37 elbita April 24, 2008 at 2:44 am

aren’t the “gun culture” and the “gun problem” two different things?

what percentage of violent gun crime is committed by rural white gun enthusiasts, as opposed to young, non-white, city-dwellers who couldn’t care less about gun laws or rights?

i don’t think the guy in a flannel shirt and orange vest in the woods in missouri is the problem. at the same time, i don’t think the gangbanger in chicago is part of the gun culture that tyler and others (michael moore) are talking about.

38 macquechoux April 24, 2008 at 9:43 am

“8. America is the worst offender when it comes to factory farming and the treatment of animals.”

Sounds like “factory farming,” by definition, is bad or evil. But that is what prejudice is all about, huh? Thank heavens for those factory farms or all those predictions about starving people made a while back would have come to pass.

The statement about treatment of animals is usually made by well fed people with a secure source of cheap food quite removed from the food chain, as are most people today. Being an old man raised on a plantation I guess you never rung a chicken’s neck, slaughtered a cow or butchered a hog.

I suggest you spend a bit of time in any third world country to realize the importance of rural people putting food on the table or the value of “factory farming.

39 Ralph April 24, 2008 at 10:31 am

Re: #5, WRONG! The schools in The US. is COOL!, plus you spelles “SLOW” wrong. What a jackass.

40 MIke April 24, 2008 at 9:01 pm

Wow…I think Tyler is a little light in the loafers…man up bro’…you’re not afraid to go out at night by yourself, are ya?…you’ve been living the “high-life” too long. Sounds like you’re a bit nervous about mixing it up with us regular folk. Stop reading so much…go outside and talk to some real people.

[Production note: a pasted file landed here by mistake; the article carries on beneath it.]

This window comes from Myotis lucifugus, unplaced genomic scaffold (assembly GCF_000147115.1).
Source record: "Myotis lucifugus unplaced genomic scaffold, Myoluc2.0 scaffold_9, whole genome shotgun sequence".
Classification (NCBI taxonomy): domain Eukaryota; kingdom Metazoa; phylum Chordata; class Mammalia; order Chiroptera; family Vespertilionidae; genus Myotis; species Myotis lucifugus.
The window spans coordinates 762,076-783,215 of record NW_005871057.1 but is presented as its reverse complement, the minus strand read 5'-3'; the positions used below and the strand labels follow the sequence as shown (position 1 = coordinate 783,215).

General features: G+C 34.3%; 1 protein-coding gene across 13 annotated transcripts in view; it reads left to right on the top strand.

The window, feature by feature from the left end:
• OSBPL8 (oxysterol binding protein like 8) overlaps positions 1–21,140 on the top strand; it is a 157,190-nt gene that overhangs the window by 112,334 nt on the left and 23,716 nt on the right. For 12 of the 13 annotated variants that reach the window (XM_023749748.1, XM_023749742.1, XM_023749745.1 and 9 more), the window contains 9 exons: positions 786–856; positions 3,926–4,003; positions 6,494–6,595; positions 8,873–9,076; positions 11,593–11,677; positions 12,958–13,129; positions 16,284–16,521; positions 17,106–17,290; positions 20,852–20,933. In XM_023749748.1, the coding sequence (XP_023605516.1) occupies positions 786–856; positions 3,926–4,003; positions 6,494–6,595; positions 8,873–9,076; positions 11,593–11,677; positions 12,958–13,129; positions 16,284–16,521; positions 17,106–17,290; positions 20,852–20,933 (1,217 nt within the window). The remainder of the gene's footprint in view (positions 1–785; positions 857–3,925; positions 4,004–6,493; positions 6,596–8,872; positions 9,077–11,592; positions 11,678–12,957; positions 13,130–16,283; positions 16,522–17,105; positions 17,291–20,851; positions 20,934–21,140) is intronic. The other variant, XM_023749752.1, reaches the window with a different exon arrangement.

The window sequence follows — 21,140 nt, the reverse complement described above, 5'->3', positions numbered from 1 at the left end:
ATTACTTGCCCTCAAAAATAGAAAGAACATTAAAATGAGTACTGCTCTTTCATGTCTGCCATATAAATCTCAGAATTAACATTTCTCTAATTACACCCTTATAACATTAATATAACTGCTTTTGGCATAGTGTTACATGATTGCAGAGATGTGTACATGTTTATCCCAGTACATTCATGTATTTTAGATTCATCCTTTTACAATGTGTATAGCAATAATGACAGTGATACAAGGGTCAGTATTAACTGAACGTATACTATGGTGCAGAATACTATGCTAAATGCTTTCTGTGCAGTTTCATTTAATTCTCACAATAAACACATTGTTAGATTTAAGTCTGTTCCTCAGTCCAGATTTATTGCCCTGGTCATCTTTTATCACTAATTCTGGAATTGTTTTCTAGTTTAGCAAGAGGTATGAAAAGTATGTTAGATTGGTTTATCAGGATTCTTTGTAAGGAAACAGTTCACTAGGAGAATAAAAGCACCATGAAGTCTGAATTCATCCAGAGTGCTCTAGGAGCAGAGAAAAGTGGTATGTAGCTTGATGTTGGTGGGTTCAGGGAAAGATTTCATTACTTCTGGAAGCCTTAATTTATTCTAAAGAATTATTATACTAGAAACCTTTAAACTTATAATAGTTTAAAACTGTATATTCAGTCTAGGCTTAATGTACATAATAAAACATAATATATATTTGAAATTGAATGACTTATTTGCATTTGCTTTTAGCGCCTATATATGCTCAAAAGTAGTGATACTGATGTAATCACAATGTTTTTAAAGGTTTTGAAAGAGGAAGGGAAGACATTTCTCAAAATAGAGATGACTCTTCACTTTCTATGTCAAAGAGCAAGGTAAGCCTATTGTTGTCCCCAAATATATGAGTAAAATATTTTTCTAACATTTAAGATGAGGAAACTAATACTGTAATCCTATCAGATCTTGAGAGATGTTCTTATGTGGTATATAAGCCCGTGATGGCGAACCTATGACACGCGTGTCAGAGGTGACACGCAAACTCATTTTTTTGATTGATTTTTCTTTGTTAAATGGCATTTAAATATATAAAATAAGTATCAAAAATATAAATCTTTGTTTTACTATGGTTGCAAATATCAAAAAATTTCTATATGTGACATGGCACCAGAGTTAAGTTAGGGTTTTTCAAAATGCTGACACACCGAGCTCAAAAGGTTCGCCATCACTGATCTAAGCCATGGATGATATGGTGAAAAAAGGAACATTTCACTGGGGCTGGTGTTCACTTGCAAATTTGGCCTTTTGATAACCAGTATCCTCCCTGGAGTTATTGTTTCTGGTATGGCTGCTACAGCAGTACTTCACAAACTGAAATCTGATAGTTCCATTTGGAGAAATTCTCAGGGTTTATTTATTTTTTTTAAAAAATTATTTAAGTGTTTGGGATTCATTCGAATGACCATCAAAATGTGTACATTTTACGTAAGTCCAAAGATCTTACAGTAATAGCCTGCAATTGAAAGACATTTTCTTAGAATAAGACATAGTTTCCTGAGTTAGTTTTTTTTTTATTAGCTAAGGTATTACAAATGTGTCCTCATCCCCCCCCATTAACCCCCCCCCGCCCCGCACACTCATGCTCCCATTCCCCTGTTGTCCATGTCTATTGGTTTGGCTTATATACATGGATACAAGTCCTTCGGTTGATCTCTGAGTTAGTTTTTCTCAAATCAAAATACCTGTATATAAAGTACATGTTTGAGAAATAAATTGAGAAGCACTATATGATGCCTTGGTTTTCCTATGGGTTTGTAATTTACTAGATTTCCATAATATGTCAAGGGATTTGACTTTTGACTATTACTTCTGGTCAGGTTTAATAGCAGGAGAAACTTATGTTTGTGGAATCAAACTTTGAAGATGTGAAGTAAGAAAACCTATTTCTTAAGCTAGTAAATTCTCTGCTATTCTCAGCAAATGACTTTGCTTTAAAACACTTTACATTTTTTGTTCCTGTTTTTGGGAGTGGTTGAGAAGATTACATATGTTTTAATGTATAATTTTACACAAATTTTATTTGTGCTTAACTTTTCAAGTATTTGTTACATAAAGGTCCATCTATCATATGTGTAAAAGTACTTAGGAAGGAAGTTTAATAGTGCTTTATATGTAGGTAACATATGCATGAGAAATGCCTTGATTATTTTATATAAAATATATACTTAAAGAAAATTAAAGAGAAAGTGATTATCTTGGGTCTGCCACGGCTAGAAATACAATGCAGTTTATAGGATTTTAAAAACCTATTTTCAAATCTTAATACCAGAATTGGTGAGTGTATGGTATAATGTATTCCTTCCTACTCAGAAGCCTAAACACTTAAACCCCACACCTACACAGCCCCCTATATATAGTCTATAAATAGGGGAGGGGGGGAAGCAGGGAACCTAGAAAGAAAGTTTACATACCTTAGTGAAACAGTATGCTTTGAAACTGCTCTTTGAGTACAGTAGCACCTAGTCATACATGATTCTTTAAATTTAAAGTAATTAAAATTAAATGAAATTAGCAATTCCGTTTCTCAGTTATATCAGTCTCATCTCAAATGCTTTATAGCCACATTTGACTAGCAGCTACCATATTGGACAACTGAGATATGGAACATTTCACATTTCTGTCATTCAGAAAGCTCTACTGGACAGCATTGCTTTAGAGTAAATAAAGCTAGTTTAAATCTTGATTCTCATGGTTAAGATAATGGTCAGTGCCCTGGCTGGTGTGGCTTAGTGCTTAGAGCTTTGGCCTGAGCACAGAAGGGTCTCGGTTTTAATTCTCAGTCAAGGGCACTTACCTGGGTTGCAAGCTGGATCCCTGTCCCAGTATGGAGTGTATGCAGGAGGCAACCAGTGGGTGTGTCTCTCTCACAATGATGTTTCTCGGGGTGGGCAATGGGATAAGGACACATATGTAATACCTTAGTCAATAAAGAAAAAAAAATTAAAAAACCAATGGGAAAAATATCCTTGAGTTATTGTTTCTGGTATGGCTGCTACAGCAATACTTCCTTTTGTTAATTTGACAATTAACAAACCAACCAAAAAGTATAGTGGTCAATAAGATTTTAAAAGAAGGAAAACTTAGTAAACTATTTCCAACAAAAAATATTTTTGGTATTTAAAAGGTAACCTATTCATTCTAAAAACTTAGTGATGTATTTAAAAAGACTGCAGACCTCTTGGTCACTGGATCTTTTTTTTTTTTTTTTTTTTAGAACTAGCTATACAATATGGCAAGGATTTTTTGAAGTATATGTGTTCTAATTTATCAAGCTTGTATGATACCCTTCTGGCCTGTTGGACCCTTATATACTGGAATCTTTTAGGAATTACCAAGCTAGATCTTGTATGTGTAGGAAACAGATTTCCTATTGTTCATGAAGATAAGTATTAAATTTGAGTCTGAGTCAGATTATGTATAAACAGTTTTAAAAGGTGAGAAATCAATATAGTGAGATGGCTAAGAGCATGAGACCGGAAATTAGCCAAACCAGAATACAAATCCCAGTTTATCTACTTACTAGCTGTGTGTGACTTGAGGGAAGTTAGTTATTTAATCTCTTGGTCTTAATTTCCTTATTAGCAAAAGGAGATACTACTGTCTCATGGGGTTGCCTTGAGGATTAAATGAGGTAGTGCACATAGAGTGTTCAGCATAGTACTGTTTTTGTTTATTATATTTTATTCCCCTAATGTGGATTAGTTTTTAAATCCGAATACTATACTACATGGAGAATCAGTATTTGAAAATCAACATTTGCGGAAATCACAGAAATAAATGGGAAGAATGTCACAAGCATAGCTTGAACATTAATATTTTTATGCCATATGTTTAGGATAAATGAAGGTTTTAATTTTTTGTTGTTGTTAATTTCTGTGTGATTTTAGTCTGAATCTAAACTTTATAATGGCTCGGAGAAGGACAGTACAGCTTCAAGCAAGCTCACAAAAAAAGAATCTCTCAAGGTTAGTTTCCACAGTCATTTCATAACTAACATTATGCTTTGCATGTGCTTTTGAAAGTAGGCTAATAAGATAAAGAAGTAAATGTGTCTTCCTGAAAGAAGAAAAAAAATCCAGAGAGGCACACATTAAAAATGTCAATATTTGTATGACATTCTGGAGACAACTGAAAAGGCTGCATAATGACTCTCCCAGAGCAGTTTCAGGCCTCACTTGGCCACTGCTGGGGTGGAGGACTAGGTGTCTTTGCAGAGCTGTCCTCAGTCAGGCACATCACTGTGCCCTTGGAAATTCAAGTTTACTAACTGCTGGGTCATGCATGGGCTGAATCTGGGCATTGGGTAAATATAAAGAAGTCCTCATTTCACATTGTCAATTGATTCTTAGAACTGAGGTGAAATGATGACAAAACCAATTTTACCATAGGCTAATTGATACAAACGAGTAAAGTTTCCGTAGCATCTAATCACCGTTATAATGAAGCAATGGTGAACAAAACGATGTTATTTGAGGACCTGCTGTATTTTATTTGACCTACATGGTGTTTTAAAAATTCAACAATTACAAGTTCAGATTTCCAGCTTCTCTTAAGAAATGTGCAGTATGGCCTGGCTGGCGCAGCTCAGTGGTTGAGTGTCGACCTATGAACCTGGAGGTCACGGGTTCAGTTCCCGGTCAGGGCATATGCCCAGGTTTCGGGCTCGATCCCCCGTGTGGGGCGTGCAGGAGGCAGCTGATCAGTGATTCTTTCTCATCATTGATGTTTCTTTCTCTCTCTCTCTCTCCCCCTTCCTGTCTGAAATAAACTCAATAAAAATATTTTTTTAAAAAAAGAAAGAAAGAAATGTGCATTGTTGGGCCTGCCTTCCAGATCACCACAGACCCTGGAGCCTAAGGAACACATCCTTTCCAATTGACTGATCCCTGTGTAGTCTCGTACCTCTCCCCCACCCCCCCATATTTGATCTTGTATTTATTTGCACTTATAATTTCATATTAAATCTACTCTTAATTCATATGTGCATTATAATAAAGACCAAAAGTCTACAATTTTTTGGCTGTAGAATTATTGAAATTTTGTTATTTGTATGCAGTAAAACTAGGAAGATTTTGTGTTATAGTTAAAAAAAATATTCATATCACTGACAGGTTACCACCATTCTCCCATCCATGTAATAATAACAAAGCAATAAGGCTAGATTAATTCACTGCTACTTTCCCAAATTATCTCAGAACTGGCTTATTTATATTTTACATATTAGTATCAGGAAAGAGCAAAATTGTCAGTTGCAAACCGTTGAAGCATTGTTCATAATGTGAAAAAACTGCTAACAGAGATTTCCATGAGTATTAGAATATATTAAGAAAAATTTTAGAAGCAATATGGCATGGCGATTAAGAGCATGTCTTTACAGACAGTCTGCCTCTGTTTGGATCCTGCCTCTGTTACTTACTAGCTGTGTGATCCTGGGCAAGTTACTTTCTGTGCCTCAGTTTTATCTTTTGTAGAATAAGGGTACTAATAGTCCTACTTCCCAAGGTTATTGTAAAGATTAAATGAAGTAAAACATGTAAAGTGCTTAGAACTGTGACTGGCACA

41 Ken April 25, 2008 at 12:49 am

6. Gun owners may well be happy, but it is not a culture I relate to.

I don’t even understand this statement. What culture? I thing you’ve made a serious bias error here, lumping all gun owners in with a very small vocal gun owning population.

I own rap CDs as do you, does that make us part of the rap culture? Is you car pimped with 20 inch blades and hydraulics?

I get the feeling that non-gun owners who have never been around guns much less fired one have an irrational fear of guns and gun owners, tending to overestimate the differences between themselves and those that own guns. Non-gun owners who have been around guns and handled them are usually pretty neutral towards guns, which is why they don’t own one, but they feel comfortable with others owning guns.

42 James April 25, 2008 at 1:54 pm

“…America does a better job absorbing and elevating immigrants than perhaps any other country.”

I note the comment that Australia wins on that point, but I think Canada could give any country a serious challenge on this. Canada both accepts more immigrants than any nation (per capita) and has a culture of integration and “color blindness”. Unfortunately, on the flip side, Canada competes with both Australia and the US for bottom ranking in regard to its treatment of first nations peoples.

43 RJ August 21, 2008 at 12:57 pm

Here is a compendium of my anti-American attitudes:

4. I could not live in rural America and be happy.

This is not anti-Americanism, this is your personal preference. Unless you meant something coded here.

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Moreover “Coexist† says “I have given up trying to convince you, and I am now seeking terms†. It responds to the Qur’an’s “pay the jizya† with a resounding “how much?†

I must further add, which I didn’t there, that the gender-equality / LGBT “e” symbol is inherently antiChristian. Jesus in life did not judge homosexuals or, in general, sinners. However Jesus was an observant Jew (apart from claiming to be Messiah); and if he’d abrogated the Torah’s marriage law, we would know it by now. Nobody in Christianity can accept the “e” symbol and remain in the fold.

Universalists believe in “COEXIST” more than they believe in Christ.

It’s interesting that one pro-Coexist poster, Jonathan, noted that his “priest”, an Episcopalian, had one on her car. The Episcopalians have gone Universalist on us.